The Ultimate Pencil Skirt by Sew Over It is one of my all-time favourite patterns. It’s very elegant but simple, works also as a mini skirt and can be made in woven or knitted fabrics (I tested this!). The trickiest part of this skirt is at most the concealed side zip. I made a version with a exposed front zip which also worked brilliantly. I’ve made many versions and hacks of this skirt, it’s the perfect base once you got the fit right. I made a faux-wrap hack with belt-and-all. I even based the design of my wedding dress on this pattern! It’s so very versatile, it’s definitely worth buying.

My Tip: Find a fabric with a little stretch and focus on getting a perfect fit. It’s a great base for many future skirt projects.

Slow & Steady:

My very own Hepburn Skirt PDF pattern is another great option for a high-waisted pencil skirt. The vertical and horizontal seam lines are perfect for colour-blocking and give you some options for experimenting with style lines and colours. Cutting, sewing, pressing and finishing seams takes a little bit longer, although the skirt is fairly easy to sew. It’s certainly a project for a confident beginner to tackle.

My Tip: Depending on the type of fabric you choose, you might want to take the time to add a lining, as well. Thus, you prevent the skirt from riding up when you walk. 

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Did you find this helpful? Would you like to see more content like this? And what are your evening vs. weekend pattern recommendations? Please don’t be shy and let me know in the comments!

Next time we’ll have a look at blazers, cardigans, trousers and dresses!



Happy sewing!


Stay in touch!

Tips on sewing your wedding dress

DIY wedding dress by thisblogisnotforyou.com
Making my own wedding dress

This time two years ago I was frantically working on my wedding dress. It was such a joyful but equally stressful process. As much as I am proud of the dress that came out of it, I’m glad I won’t have to do it again.

As spring/summer weddings are coming up and some of you lucky soon-to-be brides are making their own dresses, I thought I’d share some (hopefully) helpful advice.

As helpful as some couture sewing books might proof to be, they do not give much insight into the whole shebang of planning and scheduling and of course, the emotional stress that interferes with every single step on the way.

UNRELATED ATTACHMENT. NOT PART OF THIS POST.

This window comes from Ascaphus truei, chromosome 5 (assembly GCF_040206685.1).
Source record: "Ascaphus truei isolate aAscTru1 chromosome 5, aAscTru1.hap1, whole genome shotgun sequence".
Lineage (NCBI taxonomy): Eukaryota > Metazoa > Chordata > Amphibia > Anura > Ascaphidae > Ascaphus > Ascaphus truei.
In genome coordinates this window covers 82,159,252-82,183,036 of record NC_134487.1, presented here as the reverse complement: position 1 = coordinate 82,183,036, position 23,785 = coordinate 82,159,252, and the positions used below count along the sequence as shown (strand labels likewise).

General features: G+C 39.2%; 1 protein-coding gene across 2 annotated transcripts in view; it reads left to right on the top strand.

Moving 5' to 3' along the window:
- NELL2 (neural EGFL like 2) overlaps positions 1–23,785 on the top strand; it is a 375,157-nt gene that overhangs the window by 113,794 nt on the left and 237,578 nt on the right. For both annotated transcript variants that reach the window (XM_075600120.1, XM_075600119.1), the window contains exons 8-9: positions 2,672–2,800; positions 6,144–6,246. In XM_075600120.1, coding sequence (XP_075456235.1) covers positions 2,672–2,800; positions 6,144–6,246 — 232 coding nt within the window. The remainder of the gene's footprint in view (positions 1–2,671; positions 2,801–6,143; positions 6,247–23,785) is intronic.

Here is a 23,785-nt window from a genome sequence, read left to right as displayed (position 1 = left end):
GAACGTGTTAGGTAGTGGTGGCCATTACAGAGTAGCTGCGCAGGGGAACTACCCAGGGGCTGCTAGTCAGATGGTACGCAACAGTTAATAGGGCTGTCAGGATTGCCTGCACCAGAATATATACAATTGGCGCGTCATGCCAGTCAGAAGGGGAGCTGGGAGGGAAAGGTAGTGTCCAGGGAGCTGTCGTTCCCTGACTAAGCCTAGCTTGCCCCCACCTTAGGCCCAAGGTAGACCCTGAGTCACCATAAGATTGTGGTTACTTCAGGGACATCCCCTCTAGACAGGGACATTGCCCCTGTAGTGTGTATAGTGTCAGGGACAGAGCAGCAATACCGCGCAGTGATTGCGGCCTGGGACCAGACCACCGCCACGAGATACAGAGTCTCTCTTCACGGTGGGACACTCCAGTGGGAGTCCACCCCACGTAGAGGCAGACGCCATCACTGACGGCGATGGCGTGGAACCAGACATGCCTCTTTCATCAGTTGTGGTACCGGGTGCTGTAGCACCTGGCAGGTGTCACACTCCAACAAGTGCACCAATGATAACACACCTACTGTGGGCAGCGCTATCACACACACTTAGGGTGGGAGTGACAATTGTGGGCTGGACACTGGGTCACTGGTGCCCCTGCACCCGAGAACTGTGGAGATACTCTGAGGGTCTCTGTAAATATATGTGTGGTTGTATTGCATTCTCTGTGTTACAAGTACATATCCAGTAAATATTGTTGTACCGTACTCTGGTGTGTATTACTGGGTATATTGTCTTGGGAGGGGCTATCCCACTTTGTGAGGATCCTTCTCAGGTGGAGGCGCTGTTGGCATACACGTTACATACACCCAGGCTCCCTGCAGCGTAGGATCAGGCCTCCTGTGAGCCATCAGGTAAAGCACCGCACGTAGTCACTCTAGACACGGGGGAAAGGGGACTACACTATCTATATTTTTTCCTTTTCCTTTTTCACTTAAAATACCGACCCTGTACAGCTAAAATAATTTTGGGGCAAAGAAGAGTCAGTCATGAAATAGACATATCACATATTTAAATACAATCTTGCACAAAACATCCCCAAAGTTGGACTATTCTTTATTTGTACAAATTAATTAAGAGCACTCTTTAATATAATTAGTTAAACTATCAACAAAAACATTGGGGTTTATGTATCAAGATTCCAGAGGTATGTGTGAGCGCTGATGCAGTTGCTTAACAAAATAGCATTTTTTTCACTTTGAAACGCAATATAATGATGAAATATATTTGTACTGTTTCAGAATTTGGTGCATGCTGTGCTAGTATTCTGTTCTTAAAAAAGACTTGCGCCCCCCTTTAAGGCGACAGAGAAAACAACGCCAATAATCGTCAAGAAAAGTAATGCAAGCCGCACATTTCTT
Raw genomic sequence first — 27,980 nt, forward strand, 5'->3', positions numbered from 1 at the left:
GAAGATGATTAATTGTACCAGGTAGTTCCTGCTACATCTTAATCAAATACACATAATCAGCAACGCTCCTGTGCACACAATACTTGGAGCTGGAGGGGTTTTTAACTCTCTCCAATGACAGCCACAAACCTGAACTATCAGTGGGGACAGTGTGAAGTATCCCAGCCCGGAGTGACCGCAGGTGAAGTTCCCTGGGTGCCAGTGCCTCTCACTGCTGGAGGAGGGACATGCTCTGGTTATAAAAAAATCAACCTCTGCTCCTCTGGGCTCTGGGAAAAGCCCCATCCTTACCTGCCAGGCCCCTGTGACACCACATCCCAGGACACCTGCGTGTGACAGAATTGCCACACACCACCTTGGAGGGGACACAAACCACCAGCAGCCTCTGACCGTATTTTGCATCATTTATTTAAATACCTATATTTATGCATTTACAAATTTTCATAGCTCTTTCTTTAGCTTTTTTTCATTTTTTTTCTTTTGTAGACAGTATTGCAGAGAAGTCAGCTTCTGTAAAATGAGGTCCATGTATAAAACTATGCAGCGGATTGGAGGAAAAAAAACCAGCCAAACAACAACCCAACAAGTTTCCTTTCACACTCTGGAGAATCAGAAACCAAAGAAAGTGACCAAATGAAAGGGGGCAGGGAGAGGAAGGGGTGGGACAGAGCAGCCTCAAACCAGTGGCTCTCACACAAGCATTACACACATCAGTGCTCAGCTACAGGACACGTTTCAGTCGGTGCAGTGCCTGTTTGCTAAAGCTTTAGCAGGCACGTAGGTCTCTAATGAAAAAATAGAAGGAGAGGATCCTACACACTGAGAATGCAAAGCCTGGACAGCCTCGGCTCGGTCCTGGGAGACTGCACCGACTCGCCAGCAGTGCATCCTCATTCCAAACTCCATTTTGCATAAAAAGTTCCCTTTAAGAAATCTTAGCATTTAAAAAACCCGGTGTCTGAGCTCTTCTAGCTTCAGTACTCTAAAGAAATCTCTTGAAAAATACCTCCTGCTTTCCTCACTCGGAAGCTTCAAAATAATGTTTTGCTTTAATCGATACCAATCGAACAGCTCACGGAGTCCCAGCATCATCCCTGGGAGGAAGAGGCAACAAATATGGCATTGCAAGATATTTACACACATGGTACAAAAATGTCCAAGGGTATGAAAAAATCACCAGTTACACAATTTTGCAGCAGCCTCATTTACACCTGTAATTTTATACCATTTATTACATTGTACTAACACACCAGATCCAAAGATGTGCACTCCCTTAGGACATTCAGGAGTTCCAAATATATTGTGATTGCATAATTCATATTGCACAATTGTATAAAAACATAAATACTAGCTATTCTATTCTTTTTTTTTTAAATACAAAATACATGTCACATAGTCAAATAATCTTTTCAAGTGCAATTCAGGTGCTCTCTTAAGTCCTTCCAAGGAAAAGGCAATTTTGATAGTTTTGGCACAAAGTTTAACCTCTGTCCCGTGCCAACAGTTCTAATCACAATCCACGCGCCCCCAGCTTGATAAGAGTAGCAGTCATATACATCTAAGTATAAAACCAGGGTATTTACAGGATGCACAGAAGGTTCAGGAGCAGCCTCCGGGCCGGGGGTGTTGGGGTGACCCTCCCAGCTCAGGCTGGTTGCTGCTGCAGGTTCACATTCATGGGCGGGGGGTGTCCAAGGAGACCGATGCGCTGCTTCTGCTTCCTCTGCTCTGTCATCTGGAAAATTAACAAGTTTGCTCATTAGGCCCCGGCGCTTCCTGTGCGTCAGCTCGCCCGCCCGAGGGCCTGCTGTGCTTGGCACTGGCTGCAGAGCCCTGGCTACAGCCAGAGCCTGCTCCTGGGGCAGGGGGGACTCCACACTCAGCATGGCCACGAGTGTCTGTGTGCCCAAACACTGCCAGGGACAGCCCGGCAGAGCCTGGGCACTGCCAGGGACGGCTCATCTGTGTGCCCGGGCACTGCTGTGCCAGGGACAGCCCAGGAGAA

I had just under a year to prepare our wedding and create the dress. I spend the first half planning and organising before getting down to the nitty-gritty of actually making things. All romance aside, it’s quite a tedious, sometimes boring, sometimes frustrating process.

DIY wedding dress by thisblogisnotforyou.comDIY wedding dress by thisblogisnotforyou.com

DIY wedding dress by thisblogisnotforyou.com
DIY wedding dress by thisblogisnotforyou.com

DIY wedding dress by thisblogisnotforyou.com

Here’s a quick overview of my rough “schedule” to illustrate this:

10 months left.
Deciding on making my own dress.
Getting inspired (Pinterest helps!)
Narrowing down the designs I liked.

9 months left.
Deciding on silhouette & colour.
Deciding on a pattern to base the dress on & sketching a rough draft.

8 month left.
Going fabric-shopping (probably the hardest part, constant panic).
Actually deciding on making my own dress as I had spend so much money on fabric already.

***Long panicky break of procrastinating with wedding decor projects ***

5 months left.
Drafting, draping, making a pattern. Spending a couple of weeks on making a corset I swapped for a cheap stick-on bra in the end.

4 months left.
Fitting to perfection.

3 months left.
The actual construction of a dress starts.

8 weeks left.
Adding embroidery details.
(Dress finished 3 weeks before the wedding. Phew.)

As you can see, the actual “fun” of sewing together the dress was not happening until 3 months before the big day. My nerves! Imagine not having seen yourself in a dress and it’s already 8 weeks before the wedding. I probably could’ve finished much earlier had I not procrastinated all these months, but don’t forget there’s life that gets in between.

So should you find yourself in a similar position, here’s some advice you might find helpful.

DIY wedding dress by thisblogisnotforyou.comWedding dress embroidery by thisblogisnotforyou.comWedding Dress design by thisblogisnotforyou.com

Advice on sewing your own wedding dress:

  1.  Give yourself enough time. Plan for unexpected breaks or getting stuck somewhere in the process or extra trips to the fabric shop, just to name a few!
  2. Decide on a design early on and try not to change your mind (unless you have huge amounts of extra time, fabric, money and motivation). There will be times of doubt, but they go away again, too.
  3. Really think about and be reasonable about shapes and textures. Certain silhouettes require certain types of fabrics. Find out as much as you can before you start spending money.
  4. Stop comparing your dress to others once you start on your project. This is unhelpful, believe me.
  5. Buy plenty of fabric and then get some extra. This not only helps if things go wrong, but keeps the suspension of cutting into the fabric low.
  6. Muslin till you drop. Get the fit perfect before cutting into expensive fabric. This saves a lot of time and money.
  7. Don’t ask others for their opinion (unless you are willing to change your design constantly or you’re able to live with someone saying they don’t like it even before it’s finished). This is important. Trust your style and gut-feeling. You will wear this dress, so first and foremost you are the person that needs to like it.
  8. Take the time to practice sewing techniques. You will feel much more confident once you start constructing!